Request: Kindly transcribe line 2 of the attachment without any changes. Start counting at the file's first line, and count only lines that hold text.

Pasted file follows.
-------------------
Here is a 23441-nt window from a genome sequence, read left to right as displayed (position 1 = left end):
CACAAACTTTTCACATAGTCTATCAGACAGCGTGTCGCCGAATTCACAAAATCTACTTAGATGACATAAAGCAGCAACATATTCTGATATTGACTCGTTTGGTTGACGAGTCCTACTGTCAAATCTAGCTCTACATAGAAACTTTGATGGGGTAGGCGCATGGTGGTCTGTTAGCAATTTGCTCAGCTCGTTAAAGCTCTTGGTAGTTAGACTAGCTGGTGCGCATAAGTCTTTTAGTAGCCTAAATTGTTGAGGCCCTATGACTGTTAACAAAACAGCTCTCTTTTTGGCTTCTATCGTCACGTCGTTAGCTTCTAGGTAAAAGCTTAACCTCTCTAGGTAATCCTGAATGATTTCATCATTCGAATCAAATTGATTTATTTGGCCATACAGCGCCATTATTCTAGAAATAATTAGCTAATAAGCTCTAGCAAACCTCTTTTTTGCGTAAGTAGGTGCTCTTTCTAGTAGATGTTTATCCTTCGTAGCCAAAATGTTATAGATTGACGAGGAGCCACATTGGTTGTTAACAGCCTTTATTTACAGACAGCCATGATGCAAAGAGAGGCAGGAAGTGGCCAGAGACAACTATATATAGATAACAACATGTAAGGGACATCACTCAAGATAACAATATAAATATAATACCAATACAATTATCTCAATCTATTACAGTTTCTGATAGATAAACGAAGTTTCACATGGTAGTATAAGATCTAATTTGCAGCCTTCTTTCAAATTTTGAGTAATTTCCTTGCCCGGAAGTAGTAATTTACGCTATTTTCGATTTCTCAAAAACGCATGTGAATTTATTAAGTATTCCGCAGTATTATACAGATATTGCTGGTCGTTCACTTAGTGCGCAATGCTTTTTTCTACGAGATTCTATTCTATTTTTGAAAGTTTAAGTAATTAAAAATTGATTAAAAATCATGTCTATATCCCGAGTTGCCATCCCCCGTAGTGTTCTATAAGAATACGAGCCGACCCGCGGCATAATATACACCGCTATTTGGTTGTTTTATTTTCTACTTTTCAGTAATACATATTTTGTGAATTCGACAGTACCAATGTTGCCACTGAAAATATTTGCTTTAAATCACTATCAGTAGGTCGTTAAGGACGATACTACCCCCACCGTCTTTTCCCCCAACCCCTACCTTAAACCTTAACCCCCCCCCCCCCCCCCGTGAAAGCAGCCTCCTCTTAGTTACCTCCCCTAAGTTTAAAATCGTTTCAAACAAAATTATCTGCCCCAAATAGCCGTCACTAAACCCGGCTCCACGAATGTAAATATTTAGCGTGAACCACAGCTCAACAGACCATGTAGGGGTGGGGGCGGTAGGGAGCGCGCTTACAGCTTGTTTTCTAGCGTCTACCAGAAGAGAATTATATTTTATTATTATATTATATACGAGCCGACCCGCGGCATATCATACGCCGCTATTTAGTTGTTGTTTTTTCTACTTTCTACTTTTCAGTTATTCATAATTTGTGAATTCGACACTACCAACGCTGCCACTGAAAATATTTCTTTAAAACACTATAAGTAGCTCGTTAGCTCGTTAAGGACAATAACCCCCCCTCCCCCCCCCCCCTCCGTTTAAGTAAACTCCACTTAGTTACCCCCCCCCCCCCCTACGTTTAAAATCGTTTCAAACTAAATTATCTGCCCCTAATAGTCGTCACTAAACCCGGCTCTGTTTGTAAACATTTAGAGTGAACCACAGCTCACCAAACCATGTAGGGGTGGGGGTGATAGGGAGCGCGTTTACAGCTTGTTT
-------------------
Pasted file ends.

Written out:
CACAAACTTTTCACATAGTCTATCAGACAGCGTGTCGCCGAATTCACAAAATCTACTTAGATGACATAAAGCAGCAACATATTCTGATATTGACTCGTTTGGTTGACGAGTCCTACTGTCAAATCTAGCTCTACATAGAAACTTTGATGGGGTAGGCGCATGGTGGTCTGTTAGCAATTTGCTCAGCTCGTTAAAGCTCTTGGTAGTTAGACTAGCTGGTGCGCATAAGTCTTTTAGTAGCCTAAATTGTTGAGGCCCTATGACTGTTAACAAAACAGCTCTCTTTTTGGCTTCTATCGTCACGTCGTTAGCTTCTAGGTAAAAGCTTAACCTCTCTAGGTAATCCTGAATGATTTCATCATTCGAATCAAATTGATTTATTTGGCCATACAGCGCCATTATTCTAGAAATAATTAGCTAATAAGCTCTAGCAAACCTCTTTTTTGCGTAAGTAGGTGCTCTTTCTAGTAGATGTTTATCCTTCGTAGCCAAAATGTTATAGATTGACGAGGAGCCACATTGGTTGTTAACAGCCTTTATTTACAGACAGCCATGATGCAAAGAGAGGCAGGAAGTGGCCAGAGACAACTATATATAGATAACAACATGTAAGGGACATCACTCAAGATAACAATATAAATATAATACCAATACAATTATCTCAATCTATTACAGTTTCTGATAGATAAACGAAGTTTCACATGGTAGTATAAGATCTAATTTGCAGCCTTCTTTCAAATTTTGAGTAATTTCCTTGCCCGGAAGTAGTAATTTACGCTATTTTCGATTTCTCAAAAACGCATGTGAATTTATTAAGTATTCCGCAGTATTATACAGATATTGCTGGTCGTTCACTTAGTGCGCAATGCTTTTTTCTACGAGATTCTATTCTATTTTTGAAAGTTTAAGTAATTAAAAATTGATTAAAAATCATGTCTATATCCCGAGTTGCCATCCCCCGTAGTGTTCTATAAGAATACGAGCCGACCCGCGGCATAATATACACCGCTATTTGGTTGTTTTATTTTCTACTTTTCAGTAATACATATTTTGTGAATTCGACAGTACCAATGTTGCCACTGAAAATATTTGCTTTAAATCACTATCAGTAGGTCGTTAAGGACGATACTACCCCCACCGTCTTTTCCCCCAACCCCTACCTTAAACCTTAACCCCCCCCCCCCCCCCCGTGAAAGCAGCCTCCTCTTAGTTACCTCCCCTAAGTTTAAAATCGTTTCAAACAAAATTATCTGCCCCAAATAGCCGTCACTAAACCCGGCTCCACGAATGTAAATATTTAGCGTGAACCACAGCTCAACAGACCATGTAGGGGTGGGGGCGGTAGGGAGCGCGCTTACAGCTTGTTTTCTAGCGTCTACCAGAAGAGAATTATATTTTATTATTATATTATATACGAGCCGACCCGCGGCATATCATACGCCGCTATTTAGTTGTTGTTTTTTCTACTTTCTACTTTTCAGTTATTCATAATTTGTGAATTCGACACTACCAACGCTGCCACTGAAAATATTTCTTTAAAACACTATAAGTAGCTCGTTAGCTCGTTAAGGACAATAACCCCCCCTCCCCCCCCCCCCTCCGTTTAAGTAAACTCCACTTAGTTACCCCCCCCCCCCCCTACGTTTAAAATCGTTTCAAACTAAATTATCTGCCCCTAATAGTCGTCACTAAACCCGGCTCTGTTTGTAAACATTTAGAGTGAACCACAGCTCACCAAACCATGTAGGGGTGGGGGTGATAGGGAGCGCGTTTACAGCTTGTTT